[6] A vendage tardive (VT) Pinot Gris from Domaines Schlumberger, one of the great Alsatian producers of Pinot Gris. This aged wine turns a deep golden color and gains richness and complexity (photo © Tomas Eriksson | Wikipedia).

    *These two styles create sweeter wines. Vendange tardive (VT) means late harvest in French and refers to a style of dessert wine where the grapes are allowed to hang on the vine until they start to dehydrate. This concentrates the sugars in the juice. Sélection de grains noble (SGN) are even sweeter wines. The name means “selection of noble berries” which refers to wines made from grapes affected by noble rot—a very welcome rot for grapes. Here’s more about it.

    †Terroir, pronounced tur-WAH, is a French agricultural term referring to the unique set of environmental factors in a specific habitat that affects a crop’s qualities. It includes climate, elevation, proximity to a body of water, slant of the land, soil type, and amount of sun. These environmental characteristics give a fruit or vegetable its unique character.



    Potato, Mushroom & Chicken Hot Pot Recipe

    Bowl Of Chicken Hot Pot
    [1] This potato and chicken hot pot recipe is below (photo © Little Figgy | Idaho Potato).

    [2] Note the divided dish, which holds two different broths (photos #2 and #3 © Little Sheep | Pasadena [alas, permanently closed])

    [3] Grasp food with chopsticks, dip it into hot broth, cook, and eat. Repeat.

    Strips Of Beef For A Mongolian Hot Pot
    [4] Beef from our favorite spot in Flushing, New York (photo © Xiang Hot Pot | Facebook).

    Dipping Raw Beef Into A Mongolian Hot Pot
    [5] The food item—here beef, but anything from meat and fish to vegetables, dumplings, tofu, and beyond—is dipped into hot broth to cook it (photo © @MichaelOyu | Xiang Hotpot Flushing | Facebook).

    Bean Sprouts For Chinese Hot Pot Recipe
    [6] Bean sprouts and other ingredients ready to cook in the hot broth (photo © Peijia Li | Unsplash).

    Hot Pot Dipping Sauces
    [7] Restaurants offer a variety of sauces to dip the cooked food: chili oil, garlic sauce, ponzu, satay sauce, sesame sauce, soy sauce, etc.

    Lobster Hot Pot
    [8] Lobster: a luxury hot pot ingredient (photo © Amanda Lim | Unsplash).


    May 11th is Eat What You Want Day. While some people use this as an excuse to pile on the sugar or chips, we’re using it to shed light on a dish not enjoyed enough in the U.S.: hot pot. You may have heard of Mongolian hot pot (or hotpot), a dish that is served at restaurants devoted to the dish.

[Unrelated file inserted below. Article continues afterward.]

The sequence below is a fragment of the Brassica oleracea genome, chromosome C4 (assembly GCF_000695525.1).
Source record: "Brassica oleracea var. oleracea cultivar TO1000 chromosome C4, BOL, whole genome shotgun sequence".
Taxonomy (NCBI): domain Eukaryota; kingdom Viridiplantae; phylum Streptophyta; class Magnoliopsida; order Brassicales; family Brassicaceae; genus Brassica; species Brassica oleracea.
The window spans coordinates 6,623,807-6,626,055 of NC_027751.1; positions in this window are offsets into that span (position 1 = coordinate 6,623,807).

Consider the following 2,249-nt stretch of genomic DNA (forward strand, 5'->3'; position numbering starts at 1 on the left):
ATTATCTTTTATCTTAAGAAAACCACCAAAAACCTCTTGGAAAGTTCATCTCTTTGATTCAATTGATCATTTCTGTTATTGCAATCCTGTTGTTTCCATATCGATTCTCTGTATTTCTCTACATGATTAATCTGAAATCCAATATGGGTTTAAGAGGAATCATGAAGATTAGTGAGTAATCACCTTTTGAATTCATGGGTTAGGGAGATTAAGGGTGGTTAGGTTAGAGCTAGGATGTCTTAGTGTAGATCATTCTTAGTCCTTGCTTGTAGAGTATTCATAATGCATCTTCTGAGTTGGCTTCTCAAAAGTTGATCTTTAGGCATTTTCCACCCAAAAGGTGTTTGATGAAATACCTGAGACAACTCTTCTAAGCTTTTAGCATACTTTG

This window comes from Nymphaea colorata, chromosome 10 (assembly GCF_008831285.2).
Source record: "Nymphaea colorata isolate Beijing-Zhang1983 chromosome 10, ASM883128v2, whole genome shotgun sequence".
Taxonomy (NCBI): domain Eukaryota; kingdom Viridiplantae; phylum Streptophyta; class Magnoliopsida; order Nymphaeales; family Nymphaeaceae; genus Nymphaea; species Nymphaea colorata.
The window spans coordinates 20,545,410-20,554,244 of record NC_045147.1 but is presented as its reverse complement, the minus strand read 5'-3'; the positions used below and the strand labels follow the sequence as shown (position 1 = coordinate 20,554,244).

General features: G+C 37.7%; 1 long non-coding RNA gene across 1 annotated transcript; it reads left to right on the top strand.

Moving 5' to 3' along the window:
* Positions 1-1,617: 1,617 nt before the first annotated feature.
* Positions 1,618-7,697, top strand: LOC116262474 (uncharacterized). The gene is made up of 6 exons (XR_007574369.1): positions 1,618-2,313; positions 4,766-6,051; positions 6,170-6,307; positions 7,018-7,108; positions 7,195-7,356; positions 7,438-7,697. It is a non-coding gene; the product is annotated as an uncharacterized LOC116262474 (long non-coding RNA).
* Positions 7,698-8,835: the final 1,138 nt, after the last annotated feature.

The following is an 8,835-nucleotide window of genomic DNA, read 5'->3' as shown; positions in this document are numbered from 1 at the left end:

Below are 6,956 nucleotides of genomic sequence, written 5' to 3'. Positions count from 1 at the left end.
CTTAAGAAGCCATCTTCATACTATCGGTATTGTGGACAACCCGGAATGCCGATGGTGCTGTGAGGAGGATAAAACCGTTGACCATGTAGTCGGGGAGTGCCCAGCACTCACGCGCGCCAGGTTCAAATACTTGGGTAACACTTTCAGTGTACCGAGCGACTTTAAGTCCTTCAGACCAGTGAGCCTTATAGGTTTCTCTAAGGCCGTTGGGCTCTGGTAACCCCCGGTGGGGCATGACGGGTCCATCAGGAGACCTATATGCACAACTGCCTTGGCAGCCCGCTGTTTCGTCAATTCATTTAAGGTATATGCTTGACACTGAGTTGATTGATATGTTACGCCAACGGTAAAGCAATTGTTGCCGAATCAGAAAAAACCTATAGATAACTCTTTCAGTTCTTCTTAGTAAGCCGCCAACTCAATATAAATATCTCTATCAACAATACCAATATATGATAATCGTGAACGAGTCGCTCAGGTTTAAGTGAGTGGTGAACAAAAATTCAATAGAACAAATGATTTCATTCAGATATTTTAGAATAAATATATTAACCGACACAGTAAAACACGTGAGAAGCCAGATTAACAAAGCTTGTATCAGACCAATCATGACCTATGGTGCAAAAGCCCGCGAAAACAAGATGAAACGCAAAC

We had hoped to head out to Flushing, Queens, to our favorite hot pot restaurant, Xiang Hotpot. But we couldn’t get away, so we made our own Asian-inspired chicken hot pot recipe, Potato Mushroom Chicken Hot Pot. The recipe is below.

    The recipe below lets you enjoy a family dinner in a slightly different way.

    It’s an adaptation of comfort food that brings to the table a pot of simmering chicken broth stocked with chicken. Each diner dips vegetables into the broth, to cook them. It’s fun and festive.

    In our childhood, perusing the menu at our family’s favorite Chinese restaurant, our eyes always stopped at the fetching-sounding Mongolian Hot Pot.

    We wanted one, but Mom didn’t. So it remained a simmering desire in our heart until we were old enough to take ourselves to the restaurant.

    It was worth the wait. We were delighted and enamored.

    Hot pot or hotpot (the term in China is literally “fire pot”), is a cooking method from Mongolia.

    It’s a simmering pot of soup stock brought to the dining table, containing a variety of raw meats, seafood, vegetables, and noodles to be cooked in the hot broth; then dipped into a variety of sauces (momiji-oroshi [chili-radish], ponzu, sesame, soy, etc. (photo #7).

    It’s a group meal: the hot broth at the center of the table, surrounded by platters of food to be cooked.

    Mongolian Hot Pot is perhaps the best-known dish of Mongolia, an autonomous region of northeast China*.

    Like fondue, it’s a group meal; except that the bubbling pot is filled with broth instead of cheese; and there’s no bread or other eady-to-eat foods to dip on skewers, but instead, a large selection of raw foods.

    Little Sheep Mongolian Hot Pot, a chain with thousands of locations in Asia and a toehold several locations in North America, has a variety of broths and some 100 dipping items, ranging from shellfish to lamb meatballs to thin-sliced beef and kidney; and almost every vegetable you can name. Check out some examples here.